Chris Moncrieff: The Conservatives are heading for the rocks and potential disaster

Chris Moncrieff
Chris Moncrieff
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The Brexit saga — which shows no sign of ending, never mind abating — has taken over Parliament and turned British politics upside down and inside out.

Attempts have been made to introduce other important political issues on to the agenda but these have all failed, such is the dominance of Brexit and the turmoil it has created throughout Westminster and beyond.

Under Boris Johnson, the Tories appear to be involved in an act of self-molestation before our very eyes

Under Boris Johnson, the Tories appear to be involved in an act of self-molestation before our very eyes

To suggest that the Conservative party is sailing through placid waters would be totally false.

Indeed, many people suspect it is heading for the rocks and disaster.

Others have suggested that before — and yet the Tories have come through, if not smiling then at least reasonably intact.

But this time it looks for real; the Tories really are heading for potential disaster.

It has to be said that although Theresa May will not go down in history as one of our great prime ministers, at least she managed to keep her party reasonably intact.

But under Boris Johnson, the Tories appear to be involved in an act of self-molestation before our very eyes.

Boris’ brother Jo, a junior minister, who takes a diametrically opposite view on Brexit to his brother, is to quit the government and leave politics altogether at the next general election.

Meanwhile, Johnson has suffered another severe blow by the resignation of the so-called ‘queen of flip-flops’ and one of the most familiar faces in the Theresa May government, Amber Rudd.

She has had more than enough and regards the government’s actions as ‘political vandalism’.

How long the Tories can last in this state is a matter for conjecture but there is little doubt that at the moment, they are on a downward slide.

Brexit has changed the face of British politics and it’s not over yet by any manner of means.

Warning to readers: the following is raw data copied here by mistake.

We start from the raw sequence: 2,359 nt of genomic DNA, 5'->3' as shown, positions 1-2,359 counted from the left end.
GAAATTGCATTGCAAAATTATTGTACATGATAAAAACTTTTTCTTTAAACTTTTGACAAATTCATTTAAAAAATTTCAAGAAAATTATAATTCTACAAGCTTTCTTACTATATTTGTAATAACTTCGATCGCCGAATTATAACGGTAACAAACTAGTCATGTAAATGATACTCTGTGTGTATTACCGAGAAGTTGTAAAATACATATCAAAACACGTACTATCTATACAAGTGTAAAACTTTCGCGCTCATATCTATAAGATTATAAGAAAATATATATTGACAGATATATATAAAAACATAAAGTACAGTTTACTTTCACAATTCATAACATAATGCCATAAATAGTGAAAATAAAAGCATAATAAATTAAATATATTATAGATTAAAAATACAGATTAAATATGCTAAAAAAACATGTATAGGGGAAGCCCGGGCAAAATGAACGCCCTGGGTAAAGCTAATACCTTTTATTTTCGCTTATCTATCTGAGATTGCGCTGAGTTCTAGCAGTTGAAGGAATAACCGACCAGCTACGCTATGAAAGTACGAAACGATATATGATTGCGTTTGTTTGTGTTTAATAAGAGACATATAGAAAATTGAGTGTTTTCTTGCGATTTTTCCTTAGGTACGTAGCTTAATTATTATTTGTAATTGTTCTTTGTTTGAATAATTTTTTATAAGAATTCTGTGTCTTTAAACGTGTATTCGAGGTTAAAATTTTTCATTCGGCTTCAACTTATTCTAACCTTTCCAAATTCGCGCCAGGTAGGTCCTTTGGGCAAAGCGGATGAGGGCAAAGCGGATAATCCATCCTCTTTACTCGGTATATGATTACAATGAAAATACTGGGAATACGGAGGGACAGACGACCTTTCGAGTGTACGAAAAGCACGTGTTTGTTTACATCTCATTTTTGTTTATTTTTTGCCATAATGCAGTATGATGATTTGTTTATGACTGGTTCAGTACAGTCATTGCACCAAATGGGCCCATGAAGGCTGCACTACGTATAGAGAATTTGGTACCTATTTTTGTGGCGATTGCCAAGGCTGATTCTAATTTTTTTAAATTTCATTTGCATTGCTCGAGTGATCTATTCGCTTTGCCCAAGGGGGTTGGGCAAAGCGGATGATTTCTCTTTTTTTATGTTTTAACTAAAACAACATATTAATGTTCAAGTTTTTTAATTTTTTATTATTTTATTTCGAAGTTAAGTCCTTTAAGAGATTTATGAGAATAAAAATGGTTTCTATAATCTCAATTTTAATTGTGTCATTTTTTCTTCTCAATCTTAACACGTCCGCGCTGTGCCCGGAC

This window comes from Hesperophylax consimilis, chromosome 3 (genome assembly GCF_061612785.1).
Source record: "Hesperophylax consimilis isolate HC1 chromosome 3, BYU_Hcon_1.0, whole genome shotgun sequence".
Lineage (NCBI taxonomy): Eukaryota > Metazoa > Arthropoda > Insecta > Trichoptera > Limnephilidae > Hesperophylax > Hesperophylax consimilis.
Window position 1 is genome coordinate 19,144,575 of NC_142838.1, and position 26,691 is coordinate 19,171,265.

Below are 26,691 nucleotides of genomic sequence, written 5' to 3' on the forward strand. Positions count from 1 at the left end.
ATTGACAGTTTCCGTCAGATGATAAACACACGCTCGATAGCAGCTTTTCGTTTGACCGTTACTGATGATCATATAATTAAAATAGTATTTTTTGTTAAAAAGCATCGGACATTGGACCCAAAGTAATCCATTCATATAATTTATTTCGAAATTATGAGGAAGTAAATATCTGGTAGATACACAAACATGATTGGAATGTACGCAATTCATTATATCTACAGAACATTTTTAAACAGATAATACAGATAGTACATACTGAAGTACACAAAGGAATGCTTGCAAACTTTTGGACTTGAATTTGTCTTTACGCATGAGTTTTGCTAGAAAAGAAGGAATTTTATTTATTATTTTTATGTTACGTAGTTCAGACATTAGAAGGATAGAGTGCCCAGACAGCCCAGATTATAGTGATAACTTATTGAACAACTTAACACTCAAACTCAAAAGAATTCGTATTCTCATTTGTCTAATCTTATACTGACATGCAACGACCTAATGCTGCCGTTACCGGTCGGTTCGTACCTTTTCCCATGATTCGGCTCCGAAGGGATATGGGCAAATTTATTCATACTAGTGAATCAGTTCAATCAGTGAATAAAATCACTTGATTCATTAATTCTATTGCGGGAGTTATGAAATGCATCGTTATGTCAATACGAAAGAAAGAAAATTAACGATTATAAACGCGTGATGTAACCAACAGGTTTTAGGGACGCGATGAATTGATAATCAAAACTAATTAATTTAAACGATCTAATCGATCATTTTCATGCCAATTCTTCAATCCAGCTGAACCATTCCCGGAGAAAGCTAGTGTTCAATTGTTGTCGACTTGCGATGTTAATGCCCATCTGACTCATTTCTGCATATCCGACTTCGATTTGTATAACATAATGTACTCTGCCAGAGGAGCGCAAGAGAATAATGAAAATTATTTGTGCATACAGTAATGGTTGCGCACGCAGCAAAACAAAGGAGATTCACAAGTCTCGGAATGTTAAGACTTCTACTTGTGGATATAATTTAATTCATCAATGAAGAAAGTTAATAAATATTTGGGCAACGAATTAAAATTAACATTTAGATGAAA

So watch this space.

l Things are at least marginally better in the Labour party, but not much.

Even Jeremy Corbyn’s brother Piers has taken against him over Brexit, and there are also plenty of signs of deep discontent in the Labour camp about Corbyn’s leadership.

Rarely has Parliament been in such tumult and it will take at least a general election to sort out the shambles.

It is quite wrong for MPs to talk about ‘this honourable house’, when in fact it is a dishonourable house having reneged on its pledge to support the result of the referendum.

What Parliament now needs is a complete spring clean, which only a general election could provide.

Let us hope it happens soon and that this shabby Parliament should be lost in the midst of time.

l It looked as though at last the days of the Speaker were numbered, and sure enough yesterday he said that he was standing down.

Boris Johnson wanted him out of the way and serious moves were afoot to dump him.

He has, in my view, been a disaster as Speaker and has demonstrated very little impartiality from the first day of his election to the job.

It is very rare for MPs to challenge the Speaker but this time, MPs — particularly Tory MPs — have had enough.

He has been rude and offensive to many members, showing favouritism to some and distinct coolness towards others.

He was fortunate that all previous attempts to dump him had fallen by the wayside.

It looks as though he will be found a cosy nook in the House of Lords, where he can do no more damage.